Kenya: Big Life Foundation
The Big Life Foundation seeks to conserve and sustain the wildlife and the wild lands of the Amboseli-Tsavo ecosystem of East Africa through innovative conservation strategies that address the greatest threats while - at the same time - satisfying the economic interests of the resident Maasai people in ways that improve the quality of life for the entire community.
Staff: Richard Bonham (Chair, the Maasailand Preservation Trust); Samar Ntalamia (Programme Manager)
Location: Chyulu Hills, in the north-east of the Tsavo ecosystem, Kenya
Species: Black rhino (Diceros bicornis michaeli)
Habitat: Straddling southern Kenya and northern Tanzania, Amboseli is amongst the richest wildlife areas in Africa.
Activities: Anti-poaching and monitoring patrols, research, Reafforestation programme, Predator Compensation Fund, education bursaries and mobile health clinic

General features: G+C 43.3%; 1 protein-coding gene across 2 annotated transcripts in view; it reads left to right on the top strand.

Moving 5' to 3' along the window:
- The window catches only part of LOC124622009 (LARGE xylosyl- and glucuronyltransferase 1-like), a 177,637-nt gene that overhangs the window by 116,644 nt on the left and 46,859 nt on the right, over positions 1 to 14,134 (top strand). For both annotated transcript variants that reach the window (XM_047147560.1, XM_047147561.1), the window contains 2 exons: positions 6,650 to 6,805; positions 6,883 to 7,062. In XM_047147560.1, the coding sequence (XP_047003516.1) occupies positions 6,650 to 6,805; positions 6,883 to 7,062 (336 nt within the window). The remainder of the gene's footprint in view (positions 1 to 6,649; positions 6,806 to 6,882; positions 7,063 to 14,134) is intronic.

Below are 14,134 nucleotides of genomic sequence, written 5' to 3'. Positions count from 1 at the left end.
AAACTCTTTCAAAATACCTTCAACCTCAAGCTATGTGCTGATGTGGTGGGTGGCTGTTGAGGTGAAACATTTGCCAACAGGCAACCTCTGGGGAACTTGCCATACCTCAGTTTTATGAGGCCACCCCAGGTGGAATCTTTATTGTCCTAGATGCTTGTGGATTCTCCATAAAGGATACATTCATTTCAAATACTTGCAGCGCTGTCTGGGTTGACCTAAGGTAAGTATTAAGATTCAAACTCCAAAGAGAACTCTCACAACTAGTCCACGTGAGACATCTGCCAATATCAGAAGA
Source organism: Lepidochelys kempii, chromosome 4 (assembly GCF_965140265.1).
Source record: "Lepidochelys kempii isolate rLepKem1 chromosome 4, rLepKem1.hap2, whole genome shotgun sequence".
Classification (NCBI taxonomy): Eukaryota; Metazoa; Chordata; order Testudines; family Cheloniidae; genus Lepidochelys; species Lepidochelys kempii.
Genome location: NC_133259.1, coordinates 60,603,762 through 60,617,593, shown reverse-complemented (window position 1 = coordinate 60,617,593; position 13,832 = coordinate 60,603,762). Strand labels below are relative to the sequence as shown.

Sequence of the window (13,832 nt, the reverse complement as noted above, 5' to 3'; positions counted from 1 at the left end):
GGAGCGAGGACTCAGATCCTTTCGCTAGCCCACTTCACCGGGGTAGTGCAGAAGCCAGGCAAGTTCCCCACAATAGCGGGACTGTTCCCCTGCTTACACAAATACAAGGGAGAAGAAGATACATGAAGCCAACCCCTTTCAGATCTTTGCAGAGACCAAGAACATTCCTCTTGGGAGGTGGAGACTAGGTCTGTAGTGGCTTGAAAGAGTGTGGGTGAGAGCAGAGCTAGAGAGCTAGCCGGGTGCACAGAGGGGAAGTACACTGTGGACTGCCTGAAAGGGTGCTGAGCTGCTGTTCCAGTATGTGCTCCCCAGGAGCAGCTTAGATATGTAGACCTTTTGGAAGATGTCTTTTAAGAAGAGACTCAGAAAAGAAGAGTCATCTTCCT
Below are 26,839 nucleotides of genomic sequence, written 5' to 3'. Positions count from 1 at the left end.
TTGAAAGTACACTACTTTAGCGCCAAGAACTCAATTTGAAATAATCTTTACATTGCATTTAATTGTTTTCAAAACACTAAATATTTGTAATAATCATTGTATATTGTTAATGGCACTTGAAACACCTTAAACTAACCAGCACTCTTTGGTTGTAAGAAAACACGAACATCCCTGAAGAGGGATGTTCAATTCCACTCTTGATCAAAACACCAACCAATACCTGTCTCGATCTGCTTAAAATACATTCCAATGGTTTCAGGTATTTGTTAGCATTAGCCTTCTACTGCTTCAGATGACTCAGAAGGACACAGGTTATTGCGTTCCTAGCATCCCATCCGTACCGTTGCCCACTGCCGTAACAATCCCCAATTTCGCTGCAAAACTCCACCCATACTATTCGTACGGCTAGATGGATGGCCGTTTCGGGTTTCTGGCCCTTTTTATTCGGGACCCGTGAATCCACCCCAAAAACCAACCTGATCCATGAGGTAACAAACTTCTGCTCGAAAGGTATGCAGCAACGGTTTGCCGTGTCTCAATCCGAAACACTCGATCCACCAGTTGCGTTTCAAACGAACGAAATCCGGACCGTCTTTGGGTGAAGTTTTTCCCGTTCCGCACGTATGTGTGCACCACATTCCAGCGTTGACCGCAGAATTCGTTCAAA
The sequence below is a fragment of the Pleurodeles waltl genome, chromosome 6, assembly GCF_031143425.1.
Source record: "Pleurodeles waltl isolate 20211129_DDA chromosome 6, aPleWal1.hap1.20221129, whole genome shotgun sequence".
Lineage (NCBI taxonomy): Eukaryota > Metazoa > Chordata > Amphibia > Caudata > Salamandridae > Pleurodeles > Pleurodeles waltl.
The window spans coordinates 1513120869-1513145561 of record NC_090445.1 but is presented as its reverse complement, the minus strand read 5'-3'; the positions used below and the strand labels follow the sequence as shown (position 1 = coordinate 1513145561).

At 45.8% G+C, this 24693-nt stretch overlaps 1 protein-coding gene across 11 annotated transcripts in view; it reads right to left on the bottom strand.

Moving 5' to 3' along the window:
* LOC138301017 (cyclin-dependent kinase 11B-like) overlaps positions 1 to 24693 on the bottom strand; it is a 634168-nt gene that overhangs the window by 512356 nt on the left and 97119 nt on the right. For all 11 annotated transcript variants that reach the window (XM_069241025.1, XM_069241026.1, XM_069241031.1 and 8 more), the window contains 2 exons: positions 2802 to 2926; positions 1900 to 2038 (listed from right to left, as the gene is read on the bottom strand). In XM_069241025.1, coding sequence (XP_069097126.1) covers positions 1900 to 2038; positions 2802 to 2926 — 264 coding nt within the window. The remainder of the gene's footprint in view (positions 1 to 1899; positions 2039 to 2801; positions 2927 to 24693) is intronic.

Why support this programme
The black rhino is one of most endangered species on earth. With numbers falling from 850,000 in circa 1700, to 65,000 in 1970, to 2,410 in 1995. The population that lives in the Chyulu Hills represents one of the last wild populations in Kenya (most rhino today are kept in fenced sanctuaries), and its survival is key if there is to be any hope for the future of this species in the wild.
Big Life runs a Game Scout and Rhino programme who together with the Kenya Wildlife Service (KWS), provide 24-hour security for the small about extremely important population of elusive black rhino.
For the year 2012-13, the total Game scout budget is 350,000 euros. This covers budget items such as salaries and rations, vehicle use and maintenance, communications, consumables, equipment and legal costs.
Your donations will make a valuable contribution to the development of this programme.
To donate to this programme please click here and select Kenya - Big Life Foundation from the drop down
Chyulu Hills National Park, Kenya, and the adjacent Mbirikani Group Ranch. These lie to the north of Tsavo East National Park and form part of the Amboseli-Tsavo ecosystem. The below map shows the area that Big Life work to protect.